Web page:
NASHVILLE, Tenn. (BP)–My wife, Lynn, and I were in Chattanooga recently for the Gideons Tennessee state convention, and stayed at the Chattanooga Choo Choo hotel. The hotel was filled by three clubs of classic car enthusiasts, friends and soon-to-be friends joyfully bringing along their own special piece of the past.
You need to understand something about me — I love classic cars. Not like. I love classic cars. These are the tremendous muscle cars and family sedans that I grew up with, marveling at the raw horsepower, the sleek lines, or the indefinable “cool” factor. Each fall brought a time of eagerly anticipating the new lineup to see what exciting changes the automotive designers had wrought over the previous year’s models. This was an era when American automotive manufacturers reigned supreme; imports were almost unheard of and were generally disdained by a public whose viewpoint was definitely pro-American due to the country’s involvement in World War II, the Korean War, and the Vietnam conflict. Cars were symbolic of stepping into adulthood and embracing an exhilarating sense of independence, enjoying a freedom that expanded your boundaries and your horizons.
While at the hotel I saw a breathtaking red-and-white ’57 Chevy, three classic ’64 Mustangs, a gorgeous 1970 canary yellow convertible Chevrolet Impala, a cherry red 1967 Ford Falcon, and a mid-50s Buick painted a great black-and-salmon scheme. I inspected a 1969 Ford Thunderbird with suicide doors, virtually all-original everything, with an owner whose face beamed like a first-time father when describing the 429-cubic-inch engine under the hood. If there is anything in the world that I would dearly love to own, it would be a classic car.
Sometimes I wonder if some portions of the Protestant world haven’t adopted a similar approach to our faith. We seem to crave classic Christianity, going back to an older model that reflected a time of greater certainty. Maybe we liked the brand that was more readily and universally accepted in our past, instead of today’s faith that seems to endure unending attacks from individuals, splinter groups, and even government itself. We absolutely preferred American Christianity; none of those foreign models for us! In those days, only missionaries went to those countries whose names we couldn’t pronounce and whose people and cultures seemed so, well, weird. Not us. We stayed in our home towns and our home churches; it was someone else’s job to reach the world for Christ. And let’s not even bring up the differences between the real church music, those wonderful old hymns, and what we hear in church today.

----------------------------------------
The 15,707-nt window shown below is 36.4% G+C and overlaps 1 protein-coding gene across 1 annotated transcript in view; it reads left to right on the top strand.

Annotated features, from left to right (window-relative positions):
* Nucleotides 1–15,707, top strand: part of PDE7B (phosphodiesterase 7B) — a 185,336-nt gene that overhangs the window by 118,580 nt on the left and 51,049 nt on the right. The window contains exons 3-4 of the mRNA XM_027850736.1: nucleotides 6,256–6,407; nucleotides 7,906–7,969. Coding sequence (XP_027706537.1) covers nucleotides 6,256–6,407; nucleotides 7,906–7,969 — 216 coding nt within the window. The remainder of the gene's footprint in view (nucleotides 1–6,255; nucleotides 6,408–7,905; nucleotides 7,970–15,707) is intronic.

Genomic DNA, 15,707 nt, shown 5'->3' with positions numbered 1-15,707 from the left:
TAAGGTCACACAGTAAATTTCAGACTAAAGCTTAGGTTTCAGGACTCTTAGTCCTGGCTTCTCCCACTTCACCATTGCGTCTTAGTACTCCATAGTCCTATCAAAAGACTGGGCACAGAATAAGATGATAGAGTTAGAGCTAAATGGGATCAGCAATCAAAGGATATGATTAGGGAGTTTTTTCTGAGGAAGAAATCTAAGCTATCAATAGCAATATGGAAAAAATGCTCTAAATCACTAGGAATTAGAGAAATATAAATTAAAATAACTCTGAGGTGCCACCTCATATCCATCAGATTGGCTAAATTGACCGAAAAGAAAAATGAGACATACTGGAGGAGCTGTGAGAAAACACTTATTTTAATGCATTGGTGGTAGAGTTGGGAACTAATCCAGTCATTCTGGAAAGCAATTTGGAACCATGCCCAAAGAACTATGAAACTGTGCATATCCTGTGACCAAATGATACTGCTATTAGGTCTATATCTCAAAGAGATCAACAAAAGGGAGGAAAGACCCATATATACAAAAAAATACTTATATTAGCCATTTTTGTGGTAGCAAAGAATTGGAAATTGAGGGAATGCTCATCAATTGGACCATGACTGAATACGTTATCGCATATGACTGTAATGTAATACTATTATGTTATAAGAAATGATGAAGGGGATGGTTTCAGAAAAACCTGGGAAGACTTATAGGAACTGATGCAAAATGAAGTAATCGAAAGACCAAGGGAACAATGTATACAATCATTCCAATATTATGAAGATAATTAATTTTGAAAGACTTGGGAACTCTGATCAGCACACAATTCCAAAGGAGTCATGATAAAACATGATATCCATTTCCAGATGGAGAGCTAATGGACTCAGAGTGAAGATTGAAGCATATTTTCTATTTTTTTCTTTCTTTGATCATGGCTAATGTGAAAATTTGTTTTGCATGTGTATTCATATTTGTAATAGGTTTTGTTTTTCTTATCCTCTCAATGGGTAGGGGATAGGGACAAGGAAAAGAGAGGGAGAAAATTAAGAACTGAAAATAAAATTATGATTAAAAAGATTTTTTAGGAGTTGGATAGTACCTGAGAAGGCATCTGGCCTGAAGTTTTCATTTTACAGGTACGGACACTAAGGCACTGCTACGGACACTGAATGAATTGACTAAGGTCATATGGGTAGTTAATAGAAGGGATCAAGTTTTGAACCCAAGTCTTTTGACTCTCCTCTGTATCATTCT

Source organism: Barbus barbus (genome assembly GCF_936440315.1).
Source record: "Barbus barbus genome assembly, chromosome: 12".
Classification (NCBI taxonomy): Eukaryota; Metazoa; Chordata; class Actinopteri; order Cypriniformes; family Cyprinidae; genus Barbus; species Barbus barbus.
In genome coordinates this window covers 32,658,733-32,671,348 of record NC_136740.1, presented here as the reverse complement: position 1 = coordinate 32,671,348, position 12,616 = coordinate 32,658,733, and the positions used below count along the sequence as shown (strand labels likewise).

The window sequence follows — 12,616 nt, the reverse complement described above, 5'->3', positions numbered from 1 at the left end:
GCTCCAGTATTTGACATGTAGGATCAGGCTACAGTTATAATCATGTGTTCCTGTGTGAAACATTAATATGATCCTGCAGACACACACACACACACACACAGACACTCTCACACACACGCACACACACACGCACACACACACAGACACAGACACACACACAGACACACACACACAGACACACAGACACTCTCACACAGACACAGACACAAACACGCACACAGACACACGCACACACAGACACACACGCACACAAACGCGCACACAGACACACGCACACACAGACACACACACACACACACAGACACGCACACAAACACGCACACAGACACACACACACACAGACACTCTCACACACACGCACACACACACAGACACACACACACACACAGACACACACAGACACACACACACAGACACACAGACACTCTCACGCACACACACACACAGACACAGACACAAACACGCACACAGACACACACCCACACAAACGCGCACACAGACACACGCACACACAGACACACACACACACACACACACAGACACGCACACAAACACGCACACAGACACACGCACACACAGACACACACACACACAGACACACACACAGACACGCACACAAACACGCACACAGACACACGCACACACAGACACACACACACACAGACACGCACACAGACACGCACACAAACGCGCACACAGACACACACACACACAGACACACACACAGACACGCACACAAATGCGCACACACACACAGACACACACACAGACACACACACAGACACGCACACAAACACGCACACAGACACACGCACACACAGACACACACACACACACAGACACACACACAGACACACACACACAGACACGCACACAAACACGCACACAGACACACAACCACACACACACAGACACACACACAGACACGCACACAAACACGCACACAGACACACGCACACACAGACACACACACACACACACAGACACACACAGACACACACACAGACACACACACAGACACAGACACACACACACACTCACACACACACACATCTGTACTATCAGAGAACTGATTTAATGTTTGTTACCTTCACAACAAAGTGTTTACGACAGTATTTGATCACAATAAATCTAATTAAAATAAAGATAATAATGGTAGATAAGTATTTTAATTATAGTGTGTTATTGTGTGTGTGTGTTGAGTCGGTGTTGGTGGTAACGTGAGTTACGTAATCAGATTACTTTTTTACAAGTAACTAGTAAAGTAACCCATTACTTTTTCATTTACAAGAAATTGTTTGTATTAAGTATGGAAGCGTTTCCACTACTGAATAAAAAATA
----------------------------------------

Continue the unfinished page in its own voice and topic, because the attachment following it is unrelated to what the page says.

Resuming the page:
Here is the question: What were some of the great features about classic Christianity that perhaps have been cast aside, elements that offered a great sense of community, belonging, and conviction? What are some aspects of today’s faith and worship that are building churches, reaching people like never before, and emphasizing the individual responsibility and accountability of a personal relationship with Jesus? Instead of looking forlornly to the past, let’s instead see our faith as a model that God is changing each year, smoothing out fenders on some brands, adding much-needed horsepower to others, installing more effective braking systems to slow us down, or renovating others to become a convertible, allowing us the opportunity to more fully and joyfully experience the world that is flying by us.
While the issues and the comparisons between “old school” and “cutting edge” may seem complex, here is a simple challenge for you and for me. Merely ask God, “Would you redesign me into a new model, one that you are completely proud of?” God will decide if your fuzzy dice have to go or stay, if an AM radio only will suffice or if you require a teeth-rattling, iPod-compatible sound system. Leave it to the Master to determine if you need Baby Moon hubcaps or 22-inch spinners. God will pull out the dents, eliminate the rust, and put you back onto the highway of His choosing as you begin a renewed journey of faith and service.
Van Richmond is a member of Hermitage Hills Baptist Church in Hermitage, Tenn.